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What is sudden cardiac arrest?
- Sudden cardiac arrest is among the leading killers of Americans, striking an estimated 382,800 people in the US each year.1
- Sudden cardiac arrest is an abrupt loss of heart function caused primarily by the rapid and/or chaotic electrical activity of the heart known as ventricular tachycardia (VT) or ventricular fibrillation (VF). During sudden cardiac arrest, the heart fails to pump blood to the vital organs.
- Signs of sudden cardiac arrest include unconsciousness and irregular or no breathing.
- Sudden cardiac arrest renders a person clinically dead within minutes, unless treated immediately with defibrillation or with bystander CPR followed by defibrillation. For every minute that elapses after sudden cardiac arrest, the chances of survival diminish 10 percent.
- Sudden cardiac arrest is NOT a heart attack (myocardial infarction), which is caused by a blocked vessel leading to loss of blood supply to a portion of the heart muscle. However, sudden cardiac arrest often occurs secondary to a heart attack.
Sudden cardiac arrest is a serious
public health issue.
- About nine out of 10 Americans who have suffered a SCA have
died. This 92 percent death rate on the national level has not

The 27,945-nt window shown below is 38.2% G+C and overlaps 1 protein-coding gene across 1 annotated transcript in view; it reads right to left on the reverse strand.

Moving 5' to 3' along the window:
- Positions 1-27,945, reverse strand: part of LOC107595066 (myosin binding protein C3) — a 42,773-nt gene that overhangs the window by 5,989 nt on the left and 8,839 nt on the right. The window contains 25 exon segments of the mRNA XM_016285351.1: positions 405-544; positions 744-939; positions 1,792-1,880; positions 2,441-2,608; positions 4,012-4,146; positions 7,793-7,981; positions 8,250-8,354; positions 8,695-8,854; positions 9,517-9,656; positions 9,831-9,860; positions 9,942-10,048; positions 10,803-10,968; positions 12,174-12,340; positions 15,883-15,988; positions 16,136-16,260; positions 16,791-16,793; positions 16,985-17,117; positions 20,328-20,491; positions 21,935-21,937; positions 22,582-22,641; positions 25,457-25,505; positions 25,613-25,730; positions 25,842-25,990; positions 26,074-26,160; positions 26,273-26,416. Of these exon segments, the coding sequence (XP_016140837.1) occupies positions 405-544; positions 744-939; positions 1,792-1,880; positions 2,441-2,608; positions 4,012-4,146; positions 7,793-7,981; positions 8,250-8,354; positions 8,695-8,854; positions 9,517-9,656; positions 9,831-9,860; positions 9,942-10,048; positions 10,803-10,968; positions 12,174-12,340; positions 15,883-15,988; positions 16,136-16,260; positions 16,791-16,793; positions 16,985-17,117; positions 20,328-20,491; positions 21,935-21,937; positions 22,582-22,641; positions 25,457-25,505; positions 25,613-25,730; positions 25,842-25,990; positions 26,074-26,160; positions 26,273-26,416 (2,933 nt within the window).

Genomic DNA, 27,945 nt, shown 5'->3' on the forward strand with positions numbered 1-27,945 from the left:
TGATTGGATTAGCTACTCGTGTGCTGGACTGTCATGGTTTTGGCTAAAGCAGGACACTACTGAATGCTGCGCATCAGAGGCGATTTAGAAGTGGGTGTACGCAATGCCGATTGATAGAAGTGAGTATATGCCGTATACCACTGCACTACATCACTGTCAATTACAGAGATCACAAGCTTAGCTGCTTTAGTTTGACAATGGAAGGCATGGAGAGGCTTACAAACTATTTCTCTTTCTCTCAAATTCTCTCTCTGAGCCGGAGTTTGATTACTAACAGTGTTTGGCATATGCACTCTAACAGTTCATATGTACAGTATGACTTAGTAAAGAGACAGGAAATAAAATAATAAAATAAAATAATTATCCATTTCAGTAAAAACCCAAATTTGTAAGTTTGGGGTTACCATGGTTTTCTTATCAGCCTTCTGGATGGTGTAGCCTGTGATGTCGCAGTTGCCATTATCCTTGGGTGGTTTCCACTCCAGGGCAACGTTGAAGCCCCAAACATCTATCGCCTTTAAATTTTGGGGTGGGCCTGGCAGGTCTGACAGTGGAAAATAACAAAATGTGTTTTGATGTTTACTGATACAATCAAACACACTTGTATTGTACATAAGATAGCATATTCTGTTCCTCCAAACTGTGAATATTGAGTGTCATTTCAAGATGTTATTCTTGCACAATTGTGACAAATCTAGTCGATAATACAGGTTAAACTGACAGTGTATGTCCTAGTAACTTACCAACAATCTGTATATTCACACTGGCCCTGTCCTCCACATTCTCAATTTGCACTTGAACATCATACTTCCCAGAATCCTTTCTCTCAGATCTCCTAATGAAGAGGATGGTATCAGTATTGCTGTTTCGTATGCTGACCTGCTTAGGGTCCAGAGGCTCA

significantly improved for more than three decades.
- Almost 80 percent of sudden cardiac arrests happen outside
the hospital, and less than 30 percent of victims receive
Sudden cardiac arrest in young athletes.
- The causes of sudden cardiac arrest in children and adolescents are
varied and often include undiagnosed heart conditions that result from
abnormal heart structure or function, primarily electrical abnormalities
or outside factors such as a sudden blow to the chest or drug use.
- In the United States, a young competitive athlete dies suddenly every
three days. The average age when sudden cardiac death occurs in
young athletes is 17.5 years.
- The risk of SCA is three times greater in competitive athletes. More
than two-thirds of young athletes who die suddenly are basketball and
football players (67%). College male basketball players are
disproportionately affected by SCA (1 in almost 7,000).
How you can help save the lives of sudden cardiac arrest victims.
- Recognizing SCA is the first crucial step. You should always call 911
if you see someone collapse.
- Sudden cardiac arrest is time critical. Waiting for help to arrive will
decrease the chances of survival. If chest compressions are not
provided to SCA victims within a few minutes, they will likely die.
- Chest compressions keep oxygen in the blood circulating
throughout the body.
- Using an AED to shock the heart back into rhythm can
double the chance of survival.
(1) American Heart Association's 2012 Heart and Stroke Statistics (Circulation. Jan 3 2012;125(1):e2-e220)